In the meantime, I have to drive four hours to this thing, and on the way, I have to prepare a two minute nomination speech. Do you know how long two minutes can be?! And my friend told me to get ready for a long day of speeches. Sheesh. Yeah, feel some sympathy for me. Too bad I don’t have some Jameson’s. :D

I’m so glad I’m anonymous ’cause I really wouldn’t want to hurt my friend’s feelings about my hatred of political meetings. Then again, he understands it himself. He is not really a political guy, and that’s one reason I hope he makes it.

And I think that may be J for the April Challenge thingy. Not sure yet, but if I don’t come up with something better, yeah, this will have to do.

Catch all of you later.

Is This Thing On?

I was just reading a very interesting interview of Richard Armitage. A few items of note:

– He bought an electric cello when he was in New Zealand.

Some have never seen an electric cello, so I bring it for your edification:

– He still likes Love in an Elevator.

One of these days he’s going to say that often enough that the fans will start demanding some tights and scarves and who knows what else.. Yes, I’m picturing him in a Steven Tyler get up. Just needs a yellow vest or whatever the hell that is ’cause I know he already has the orange pants. Count on it if he gets drunk enough.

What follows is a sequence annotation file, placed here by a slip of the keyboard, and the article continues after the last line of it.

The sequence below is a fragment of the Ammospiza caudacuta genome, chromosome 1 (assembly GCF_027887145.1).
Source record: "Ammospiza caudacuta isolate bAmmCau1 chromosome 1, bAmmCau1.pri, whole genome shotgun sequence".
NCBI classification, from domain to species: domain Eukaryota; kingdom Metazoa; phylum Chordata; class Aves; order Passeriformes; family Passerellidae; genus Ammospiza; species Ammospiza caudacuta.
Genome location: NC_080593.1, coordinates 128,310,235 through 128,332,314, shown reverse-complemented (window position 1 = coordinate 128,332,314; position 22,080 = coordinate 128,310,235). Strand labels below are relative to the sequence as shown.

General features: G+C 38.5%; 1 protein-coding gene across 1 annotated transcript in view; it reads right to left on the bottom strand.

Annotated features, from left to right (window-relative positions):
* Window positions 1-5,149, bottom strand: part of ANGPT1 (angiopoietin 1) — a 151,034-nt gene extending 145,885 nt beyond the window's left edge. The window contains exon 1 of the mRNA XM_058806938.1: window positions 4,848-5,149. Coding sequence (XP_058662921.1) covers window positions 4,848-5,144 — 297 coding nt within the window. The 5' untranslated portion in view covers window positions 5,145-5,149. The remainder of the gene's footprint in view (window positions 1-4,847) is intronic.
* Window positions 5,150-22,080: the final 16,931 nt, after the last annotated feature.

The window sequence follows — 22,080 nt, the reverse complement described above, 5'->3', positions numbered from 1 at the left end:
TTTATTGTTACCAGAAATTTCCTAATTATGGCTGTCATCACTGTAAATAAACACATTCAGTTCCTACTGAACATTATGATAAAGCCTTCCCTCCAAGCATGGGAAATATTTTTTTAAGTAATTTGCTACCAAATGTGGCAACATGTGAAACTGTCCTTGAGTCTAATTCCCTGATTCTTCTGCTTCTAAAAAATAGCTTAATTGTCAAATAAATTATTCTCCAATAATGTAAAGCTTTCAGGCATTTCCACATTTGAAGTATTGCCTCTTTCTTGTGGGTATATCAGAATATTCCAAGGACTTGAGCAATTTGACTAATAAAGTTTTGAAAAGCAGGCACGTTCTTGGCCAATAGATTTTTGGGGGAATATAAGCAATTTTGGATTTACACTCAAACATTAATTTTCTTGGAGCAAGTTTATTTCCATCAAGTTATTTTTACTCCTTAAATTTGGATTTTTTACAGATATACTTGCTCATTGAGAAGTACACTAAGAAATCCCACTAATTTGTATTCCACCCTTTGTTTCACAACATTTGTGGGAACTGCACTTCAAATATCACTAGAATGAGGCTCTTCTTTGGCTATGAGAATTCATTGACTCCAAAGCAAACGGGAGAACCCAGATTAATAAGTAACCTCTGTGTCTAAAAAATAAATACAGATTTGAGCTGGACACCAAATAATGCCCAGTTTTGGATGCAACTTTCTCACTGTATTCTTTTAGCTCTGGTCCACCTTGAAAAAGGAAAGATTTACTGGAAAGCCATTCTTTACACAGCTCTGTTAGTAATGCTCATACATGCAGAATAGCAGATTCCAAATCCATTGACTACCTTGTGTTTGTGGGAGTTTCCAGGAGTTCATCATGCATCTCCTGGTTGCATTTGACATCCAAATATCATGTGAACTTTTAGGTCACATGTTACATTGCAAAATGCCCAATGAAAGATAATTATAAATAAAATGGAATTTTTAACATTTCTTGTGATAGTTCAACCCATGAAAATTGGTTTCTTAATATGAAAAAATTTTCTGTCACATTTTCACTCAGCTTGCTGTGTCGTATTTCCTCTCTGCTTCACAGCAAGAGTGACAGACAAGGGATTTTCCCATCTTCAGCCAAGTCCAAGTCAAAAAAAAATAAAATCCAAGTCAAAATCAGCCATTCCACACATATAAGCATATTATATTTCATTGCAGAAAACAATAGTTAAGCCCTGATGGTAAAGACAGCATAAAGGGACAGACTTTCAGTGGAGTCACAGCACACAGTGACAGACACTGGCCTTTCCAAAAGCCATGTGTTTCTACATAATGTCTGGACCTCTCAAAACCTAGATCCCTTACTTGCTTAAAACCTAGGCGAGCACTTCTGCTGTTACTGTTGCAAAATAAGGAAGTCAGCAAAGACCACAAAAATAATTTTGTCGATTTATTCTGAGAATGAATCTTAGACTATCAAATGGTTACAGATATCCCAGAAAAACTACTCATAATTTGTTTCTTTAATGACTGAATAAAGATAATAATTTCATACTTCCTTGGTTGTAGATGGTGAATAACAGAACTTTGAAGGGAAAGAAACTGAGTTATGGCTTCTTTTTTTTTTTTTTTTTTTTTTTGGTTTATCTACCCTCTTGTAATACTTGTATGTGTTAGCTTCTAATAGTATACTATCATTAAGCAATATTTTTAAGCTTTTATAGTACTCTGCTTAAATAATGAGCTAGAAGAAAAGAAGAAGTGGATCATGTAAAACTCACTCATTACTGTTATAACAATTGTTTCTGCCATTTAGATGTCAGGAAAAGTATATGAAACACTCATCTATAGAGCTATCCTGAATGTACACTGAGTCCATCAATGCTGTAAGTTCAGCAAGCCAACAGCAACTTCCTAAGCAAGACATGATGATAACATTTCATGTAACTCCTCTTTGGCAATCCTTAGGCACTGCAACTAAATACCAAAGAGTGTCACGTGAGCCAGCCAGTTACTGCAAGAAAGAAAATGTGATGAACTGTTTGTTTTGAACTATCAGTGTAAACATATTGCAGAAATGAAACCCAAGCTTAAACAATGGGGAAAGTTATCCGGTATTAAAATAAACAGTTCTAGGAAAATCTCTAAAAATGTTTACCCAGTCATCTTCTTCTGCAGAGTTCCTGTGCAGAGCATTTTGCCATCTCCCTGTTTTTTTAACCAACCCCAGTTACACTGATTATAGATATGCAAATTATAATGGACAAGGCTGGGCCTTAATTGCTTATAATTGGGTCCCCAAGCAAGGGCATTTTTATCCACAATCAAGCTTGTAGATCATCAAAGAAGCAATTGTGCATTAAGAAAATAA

– Took notes from Arnold Schwarzengger about standing firm against negativity:

His speech was really interesting, he was very honest about the industry and his lingering message to everyone in the room was just “Don’t ever take no for an answer.” Because he said he was told no throughout most of his career and everything he wanted to do he was told no and he said don’t listen to the nay-sayers.

Yeah, that’s what I was saying! You go, Richard! ;-)

The speech, which is definitely worth a listen:

– Last but not least.

Richard has a fear of Eamonn Holmes. Well, yeah, hell, I’m afraid of him after “devotation.” That’s what really woke Richard up. He was sitting there, and thought, “Huh? Did I miss something? Are they talking about the Empire Awards? Are people changing their minds?!”

Devotation: You go vote. Then you go home and wish you could go back because you changed your mind…..

– Chris

Article is here

And that was J for the April Challenge thingy.

edit: Maybe I’m drunk too ’cause I meant that was I. That was I, people. Yeah, this is Friday, and I’m a day late, so that was I.

Rethinking David Hewson

{37436750-3551-45BD-9C4D-4B2B2CCDBB82}Img100
At first glance I was convinced most of David Hewson’s books were not my thing. My reading fare does not usually include murder and mayhem. I have read some Richard North Patterson, Scott Turow, maybe some Patricia Cornwell and a few others I can’t remember when I’m in the mood. But I’m not in the mood often. It’s not clear to me why since I love puzzles. Maybe when I have a great stretch of time and absolutely nothing to do, I’ll examine it.

Despite my prejudice, I subscribed to Hewson’s blog, and something surprising popped into my in-box. As I read, I started to grin and then I laughed out loud. A real LOL. Imagine that, and provoked by a serious journalist and crime novelist. Here’s the part where you start thinking of all the crime novelists you know who are funny. Goodie. Feel free to share. Until Hewson, I didn’t know of any.